“It’s wonderful to bring more industry and more population to Gainesville, but with that comes the need to have a really strong plan for how we accommodate that influx of people, with schools, roads and affordable housing,” she said. “We continue to add high-end condos and things like that, but we’re bringing in workforce oftentimes that can’t afford that.”

Clay said that the Council should build on progress made in the past while looking forward.

“It’s a really proud and rich legacy that we have, and we’re at a very exciting time,” Clay said. “A lot of towns in Georgia are not experiencing this prosperous time, so I think we have a real opportunity to take that and nurture it and make sure we have a sustained and practical plan in place to handle that expansion.”

Barbara Brooks, Ward 3
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Barbara Brooks

Barbara Brooks, whose ward covers southern Gainesville, wants to keep her seat on City Council for a second term.

“My work is not done yet, and I love the people enough to give it another shot,” Brooks said.

She said her ward is diverse, and she has enjoyed getting to know her community and hearing about what they would like to see.

“It takes work. It takes identifying with people. It takes meeting with people,” Brooks said. “We just can’t sit on the bench and make decisions without making conversation with the people who are impacted by it.”

Brooks said residents feel especially impacted by annexations and rezonings, like the Aug. 6 approval of a 375-home subdivision off of Gaines Mill Road. Listening to people’s concerns about these issues is important, she said, and she also tries to communicate that residential development can bring commercial development that people may be wanting.

“We need storefronts. We need grocery stores. We need drugstores. We need everything on the south of Jesse Jewell (Parkway) that there is on the north side of Jesse Jewell. … so that those folks don’t have to drive seven miles into Gainesville to get to a pharmacy,” Brooks said. “… The businesses can’t survive without a population. The more rooftops we get, the more our community builds that south of Gainesville, the more opportunities we have to get some of the shopping that people enjoy.”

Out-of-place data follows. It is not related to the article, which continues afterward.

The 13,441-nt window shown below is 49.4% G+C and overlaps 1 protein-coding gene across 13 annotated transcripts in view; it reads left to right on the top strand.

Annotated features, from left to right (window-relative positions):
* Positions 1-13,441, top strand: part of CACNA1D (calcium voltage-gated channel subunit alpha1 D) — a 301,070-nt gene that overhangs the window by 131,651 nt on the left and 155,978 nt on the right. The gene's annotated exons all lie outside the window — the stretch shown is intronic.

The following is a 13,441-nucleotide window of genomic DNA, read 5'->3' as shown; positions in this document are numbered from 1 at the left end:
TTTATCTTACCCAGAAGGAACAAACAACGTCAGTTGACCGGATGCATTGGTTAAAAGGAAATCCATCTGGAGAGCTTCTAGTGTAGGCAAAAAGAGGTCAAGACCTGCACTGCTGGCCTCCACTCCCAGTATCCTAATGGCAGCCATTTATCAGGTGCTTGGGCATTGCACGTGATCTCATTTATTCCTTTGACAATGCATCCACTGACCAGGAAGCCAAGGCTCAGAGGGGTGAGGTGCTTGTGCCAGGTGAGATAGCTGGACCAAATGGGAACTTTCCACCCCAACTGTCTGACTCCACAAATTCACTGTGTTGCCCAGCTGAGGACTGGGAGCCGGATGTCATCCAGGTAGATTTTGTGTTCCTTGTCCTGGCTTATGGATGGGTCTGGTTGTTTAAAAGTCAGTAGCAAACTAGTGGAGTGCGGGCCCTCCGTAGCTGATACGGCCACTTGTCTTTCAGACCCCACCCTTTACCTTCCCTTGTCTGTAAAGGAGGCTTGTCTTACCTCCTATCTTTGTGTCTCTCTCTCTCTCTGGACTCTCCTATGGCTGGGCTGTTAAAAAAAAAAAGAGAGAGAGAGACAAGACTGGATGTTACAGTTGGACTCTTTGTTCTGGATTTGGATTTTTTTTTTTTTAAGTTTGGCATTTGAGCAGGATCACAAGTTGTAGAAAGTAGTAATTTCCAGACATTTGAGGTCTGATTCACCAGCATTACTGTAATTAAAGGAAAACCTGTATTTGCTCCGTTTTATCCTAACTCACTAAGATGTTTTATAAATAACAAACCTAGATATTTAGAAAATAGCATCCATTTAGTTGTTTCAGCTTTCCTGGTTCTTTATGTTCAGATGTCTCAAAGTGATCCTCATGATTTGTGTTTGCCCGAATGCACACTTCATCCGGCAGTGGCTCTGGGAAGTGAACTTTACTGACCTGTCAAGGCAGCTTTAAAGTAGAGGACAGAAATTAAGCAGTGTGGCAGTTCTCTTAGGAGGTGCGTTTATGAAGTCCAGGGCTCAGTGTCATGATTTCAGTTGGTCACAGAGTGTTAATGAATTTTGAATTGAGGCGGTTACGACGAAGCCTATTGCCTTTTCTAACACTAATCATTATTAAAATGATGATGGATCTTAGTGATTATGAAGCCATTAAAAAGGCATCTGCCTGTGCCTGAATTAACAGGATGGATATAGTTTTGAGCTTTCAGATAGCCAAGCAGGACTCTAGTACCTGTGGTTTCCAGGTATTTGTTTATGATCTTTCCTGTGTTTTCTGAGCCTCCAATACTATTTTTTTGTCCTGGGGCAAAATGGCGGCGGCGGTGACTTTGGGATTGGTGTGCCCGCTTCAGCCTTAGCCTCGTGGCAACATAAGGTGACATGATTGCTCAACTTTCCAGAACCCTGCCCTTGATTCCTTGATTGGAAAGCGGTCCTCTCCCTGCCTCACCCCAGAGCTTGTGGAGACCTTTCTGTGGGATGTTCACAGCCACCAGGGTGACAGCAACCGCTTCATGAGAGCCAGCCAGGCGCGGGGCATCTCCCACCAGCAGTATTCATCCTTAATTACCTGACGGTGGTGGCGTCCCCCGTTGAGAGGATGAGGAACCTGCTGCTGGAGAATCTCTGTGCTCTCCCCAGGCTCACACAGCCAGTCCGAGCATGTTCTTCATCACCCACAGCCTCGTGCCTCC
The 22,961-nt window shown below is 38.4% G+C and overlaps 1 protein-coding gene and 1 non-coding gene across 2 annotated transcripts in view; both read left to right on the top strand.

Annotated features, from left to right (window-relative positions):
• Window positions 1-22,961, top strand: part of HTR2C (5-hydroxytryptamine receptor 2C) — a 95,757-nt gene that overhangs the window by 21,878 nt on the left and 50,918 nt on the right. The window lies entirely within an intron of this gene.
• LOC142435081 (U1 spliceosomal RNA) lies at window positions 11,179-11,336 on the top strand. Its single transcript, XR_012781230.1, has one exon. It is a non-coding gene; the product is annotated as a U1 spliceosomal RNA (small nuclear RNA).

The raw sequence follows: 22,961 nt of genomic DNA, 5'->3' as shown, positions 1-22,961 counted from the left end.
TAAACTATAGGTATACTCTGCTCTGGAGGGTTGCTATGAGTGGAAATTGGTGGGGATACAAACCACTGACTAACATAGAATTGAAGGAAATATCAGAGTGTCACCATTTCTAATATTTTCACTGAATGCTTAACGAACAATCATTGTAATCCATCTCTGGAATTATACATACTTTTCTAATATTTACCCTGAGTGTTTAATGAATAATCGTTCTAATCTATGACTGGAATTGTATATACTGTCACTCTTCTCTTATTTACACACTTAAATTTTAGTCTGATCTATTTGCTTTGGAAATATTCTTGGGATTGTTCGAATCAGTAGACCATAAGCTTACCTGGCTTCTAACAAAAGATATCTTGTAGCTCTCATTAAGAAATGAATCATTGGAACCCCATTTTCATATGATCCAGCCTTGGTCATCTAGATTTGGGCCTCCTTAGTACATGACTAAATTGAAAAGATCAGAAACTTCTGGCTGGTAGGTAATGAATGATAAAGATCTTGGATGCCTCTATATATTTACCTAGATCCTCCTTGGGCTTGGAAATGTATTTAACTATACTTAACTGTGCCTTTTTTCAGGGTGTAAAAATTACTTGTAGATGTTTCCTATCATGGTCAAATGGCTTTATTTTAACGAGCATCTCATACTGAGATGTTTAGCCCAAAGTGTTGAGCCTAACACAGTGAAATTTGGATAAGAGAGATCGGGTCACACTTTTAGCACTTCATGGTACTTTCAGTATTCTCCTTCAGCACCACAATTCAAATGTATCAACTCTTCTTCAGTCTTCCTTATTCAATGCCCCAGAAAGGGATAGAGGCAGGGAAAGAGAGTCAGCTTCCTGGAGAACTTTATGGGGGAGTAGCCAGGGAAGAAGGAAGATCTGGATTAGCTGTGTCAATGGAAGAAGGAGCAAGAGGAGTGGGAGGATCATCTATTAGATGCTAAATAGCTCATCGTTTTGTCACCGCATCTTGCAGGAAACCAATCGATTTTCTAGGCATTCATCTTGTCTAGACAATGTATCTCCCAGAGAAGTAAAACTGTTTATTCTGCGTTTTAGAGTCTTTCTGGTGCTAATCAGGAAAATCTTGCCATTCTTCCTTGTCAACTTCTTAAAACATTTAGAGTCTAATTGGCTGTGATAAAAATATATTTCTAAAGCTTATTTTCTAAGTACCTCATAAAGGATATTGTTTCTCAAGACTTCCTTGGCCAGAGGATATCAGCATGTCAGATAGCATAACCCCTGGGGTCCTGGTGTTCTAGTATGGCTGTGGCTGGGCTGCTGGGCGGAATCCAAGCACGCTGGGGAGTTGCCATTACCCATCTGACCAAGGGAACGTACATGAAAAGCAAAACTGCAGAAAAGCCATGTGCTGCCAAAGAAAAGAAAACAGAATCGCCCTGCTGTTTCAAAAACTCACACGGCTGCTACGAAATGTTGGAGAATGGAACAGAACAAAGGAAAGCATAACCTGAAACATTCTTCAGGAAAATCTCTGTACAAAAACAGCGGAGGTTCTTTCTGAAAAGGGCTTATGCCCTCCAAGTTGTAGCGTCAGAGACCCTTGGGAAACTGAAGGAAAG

Brooks has lived in the city of Gainesville for about 20 years and Hall County for about 50 years.

Zack Thompson, Ward 2
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Zack Thompson

Zack Thompson, whose ward encompasses northeast Gainesville, said he is seeking a second term on City Council to follow through on development in midtown Gainesville and take on the challenge of incoming growth.

“We have a lot going on in the city, especially in the midtown area, that I would like to see to fruition over the next few years. I feel like I’ve worked hard with our Council and staff over the past four years to move that area in a positive direction,” Thompson said. “I think we’re getting there now. We have a little more to go, but we have some pieces of property there that have a lot of potential.”

The city owns two properties that officials have identified as key to midtown development —  the 6.8-acre site on the southern end of the pedestrian bridge over Jesse Jewell Parkway and the 4-acre former Hall County Jail property at the intersection of Main and Parker streets. Officials plan to announce developers for those properties in September.

Thompson has spent the majority of his life in Gainesville, with the exception of four years at the University of Georgia and two years in Roswell. He has now been back in Gainesville for more than 20 years and said the community is tight-knit.

“We are respectful of each other and of our businesses, and I think everyone really wants to see our community advance and do well,” Thompson said.

Thompson said that while growth is expected to be a challenge, development in the business community will be much needed in coming years.

“We have a lot of opportunity coming with our newly proposed industrial park, so we’re going to have some new industry within Gainesville,” he said. “We are currently out of industrial space. That will be a really good opportunity for our city to bring in some jobs and some big industry on some large tracts of land.”

The city owns 1,300 acres in the area of Allen Creek Road and U.S. 129 that it plans to develop into a 20-lot business park for companies new to the area or local ones looking to expand.